are continually in bondage. "For the sting of death is sin." "And the blood of Christ cleanseth from all sin.

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This is the freedom which the Lord had in view when he said to those Jews which believed in him, Ye shall know the truth, and the truth shall make you free. This is part of "the glorious liberty of the sons of God;" and accompanies that deliverance from the dominion of sin which is the first achievement and effect of Christian faith.

And how encouraging the promise, ye shall know the truth! Ye shall seek it, and ye shall find it, if ye seek it with your whole heart. Ye shall not

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be left to yourselves, but the Spirit shall attend, assist, and direct your inquiry. You may not indeed immediately realize the promise. You may not at once perceive either the extent of your bondage by nature, or the completeness of that deliverance which Christ Jesus has effected for you. But in the end ye shall know it, if ye continue in his word: ye shall know that truth, which he who cannot deceive, selects from other truths which are in the world, and other truths which are in scripture, and describes as THE TRUTH, the one important truth and that shall make you free.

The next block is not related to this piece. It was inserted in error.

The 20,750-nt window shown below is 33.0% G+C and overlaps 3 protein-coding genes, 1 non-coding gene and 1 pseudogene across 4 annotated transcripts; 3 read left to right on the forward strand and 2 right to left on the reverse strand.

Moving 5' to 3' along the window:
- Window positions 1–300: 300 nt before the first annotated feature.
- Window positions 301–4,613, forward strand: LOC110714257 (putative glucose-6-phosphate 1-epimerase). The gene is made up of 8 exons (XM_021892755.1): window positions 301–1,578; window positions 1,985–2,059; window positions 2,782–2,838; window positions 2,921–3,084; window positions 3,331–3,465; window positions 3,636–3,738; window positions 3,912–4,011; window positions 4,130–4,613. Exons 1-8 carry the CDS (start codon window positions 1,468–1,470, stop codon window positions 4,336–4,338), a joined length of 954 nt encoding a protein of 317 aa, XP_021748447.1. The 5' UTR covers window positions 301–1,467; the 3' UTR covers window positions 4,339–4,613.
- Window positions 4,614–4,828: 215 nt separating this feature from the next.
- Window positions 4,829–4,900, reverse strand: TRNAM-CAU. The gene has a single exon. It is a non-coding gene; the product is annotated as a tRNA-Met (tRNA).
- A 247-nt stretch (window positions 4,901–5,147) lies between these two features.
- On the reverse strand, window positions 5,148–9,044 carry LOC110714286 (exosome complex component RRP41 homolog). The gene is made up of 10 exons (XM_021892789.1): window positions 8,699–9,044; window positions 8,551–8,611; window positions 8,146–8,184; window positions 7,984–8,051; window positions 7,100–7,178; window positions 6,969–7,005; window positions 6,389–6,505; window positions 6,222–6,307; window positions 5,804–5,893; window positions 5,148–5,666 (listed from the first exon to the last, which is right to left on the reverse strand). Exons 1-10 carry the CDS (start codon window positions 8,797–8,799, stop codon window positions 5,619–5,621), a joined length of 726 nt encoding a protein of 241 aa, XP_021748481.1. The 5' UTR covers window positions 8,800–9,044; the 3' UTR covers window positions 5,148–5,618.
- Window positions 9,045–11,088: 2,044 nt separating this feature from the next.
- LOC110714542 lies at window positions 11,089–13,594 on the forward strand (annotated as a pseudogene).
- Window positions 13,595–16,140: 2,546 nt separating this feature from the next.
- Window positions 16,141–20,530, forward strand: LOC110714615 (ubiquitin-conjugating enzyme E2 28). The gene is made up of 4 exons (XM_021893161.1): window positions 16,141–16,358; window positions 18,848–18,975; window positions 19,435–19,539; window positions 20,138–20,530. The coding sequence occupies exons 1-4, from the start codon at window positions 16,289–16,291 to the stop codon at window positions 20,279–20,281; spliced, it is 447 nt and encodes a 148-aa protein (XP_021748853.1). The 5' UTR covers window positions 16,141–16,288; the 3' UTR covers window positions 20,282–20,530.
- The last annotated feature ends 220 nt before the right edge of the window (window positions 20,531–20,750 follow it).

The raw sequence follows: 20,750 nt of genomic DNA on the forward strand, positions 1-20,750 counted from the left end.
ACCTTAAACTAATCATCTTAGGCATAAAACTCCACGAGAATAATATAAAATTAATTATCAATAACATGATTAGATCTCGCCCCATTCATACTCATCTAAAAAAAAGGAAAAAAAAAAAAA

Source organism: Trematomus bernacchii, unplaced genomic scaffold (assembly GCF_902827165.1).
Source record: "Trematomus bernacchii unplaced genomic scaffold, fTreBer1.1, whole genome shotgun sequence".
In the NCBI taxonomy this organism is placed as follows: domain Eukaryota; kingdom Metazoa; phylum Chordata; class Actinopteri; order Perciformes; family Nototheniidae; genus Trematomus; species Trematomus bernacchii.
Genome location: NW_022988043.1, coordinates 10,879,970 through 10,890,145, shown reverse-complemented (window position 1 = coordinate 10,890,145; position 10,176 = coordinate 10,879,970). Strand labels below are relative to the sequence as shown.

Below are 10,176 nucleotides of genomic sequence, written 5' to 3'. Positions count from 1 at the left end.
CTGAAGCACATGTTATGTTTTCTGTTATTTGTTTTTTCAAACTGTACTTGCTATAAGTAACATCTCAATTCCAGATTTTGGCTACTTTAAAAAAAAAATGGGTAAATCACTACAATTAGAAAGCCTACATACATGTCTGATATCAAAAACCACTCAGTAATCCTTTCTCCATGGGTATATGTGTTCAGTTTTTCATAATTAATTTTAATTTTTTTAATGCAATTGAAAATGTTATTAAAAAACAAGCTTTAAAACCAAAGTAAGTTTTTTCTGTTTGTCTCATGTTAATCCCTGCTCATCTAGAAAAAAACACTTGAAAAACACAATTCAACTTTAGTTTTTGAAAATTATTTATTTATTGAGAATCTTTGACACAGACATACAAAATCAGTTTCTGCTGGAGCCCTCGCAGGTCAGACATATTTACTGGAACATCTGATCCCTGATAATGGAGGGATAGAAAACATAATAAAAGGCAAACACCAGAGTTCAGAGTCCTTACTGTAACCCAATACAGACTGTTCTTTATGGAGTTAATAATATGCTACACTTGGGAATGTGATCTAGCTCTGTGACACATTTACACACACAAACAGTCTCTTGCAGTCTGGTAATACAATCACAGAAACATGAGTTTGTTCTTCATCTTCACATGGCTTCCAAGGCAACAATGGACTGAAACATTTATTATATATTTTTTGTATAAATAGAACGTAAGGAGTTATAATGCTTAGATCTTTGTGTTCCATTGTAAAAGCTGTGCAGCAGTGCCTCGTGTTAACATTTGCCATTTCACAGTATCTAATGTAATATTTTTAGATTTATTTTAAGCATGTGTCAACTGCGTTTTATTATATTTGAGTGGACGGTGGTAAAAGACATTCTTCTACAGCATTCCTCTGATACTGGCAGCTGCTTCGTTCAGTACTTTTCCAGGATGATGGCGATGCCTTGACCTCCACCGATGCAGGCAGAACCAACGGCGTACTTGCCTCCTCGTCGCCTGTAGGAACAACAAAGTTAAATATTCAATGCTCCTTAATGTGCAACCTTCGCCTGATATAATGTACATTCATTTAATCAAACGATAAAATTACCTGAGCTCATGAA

LECTURE XLV.

DISCOURSE CONTINUED. FREEDOM FROM THE YOKE OF SIN CONFERRED UPON THE CHRISTIAN.

JOHN viii. 33-36.

The Jews with whom our Lord was discoursing, and to whom he had given the promise that the truth should make them free, were like all other

persons whom Satan holds under his power. They would not acknowledge their state of bondage. They did not feel it. As St. Peter describes them, (2 Ep. ii. 19,) "While they promise liberty to others,

they themselves are the servants of corruption : for of whom a man is overcome, of the same is he brought in bondage."

So when they heard the Lord say to those Jews who believed in him, If ye continue in my word, ye shall know the truth, and the truth shall make you free,

33. They answered him, We be Abraham's seed, and were never in bondage to any man; how sayest thou, Ye shall be made free?

34. Jesus answered them, Verily, verily, I say unto you, Whosoever committeth sin is the servant of sin.

And it is a just saying. Who can be farther from freedom, who more completely in bondage, than the man who despising the laws of God, laws mercifully given to protect us from ruin, indulges his evil passions, and yields to the desires of the flesh and of the mind? Satan "leads him captive at his will." This is often felt and acknowledged there are seasons when the sensual, and the covetous, and the profane, and the intemperate, confess their misery, and would gladly escape from the net in which they are entangled. it is impossible: "impossible with man :" the ungodly cannot imitate the faith which they reverence the covetous cannot forego their opportunity and neglect their treasure: the passionate are overcome with anger: the impure hurried away by temptation: the intemperate must swallow their poison. And is this freedom? or is it the yoke of a most galling bondage? "His servants ye are,

But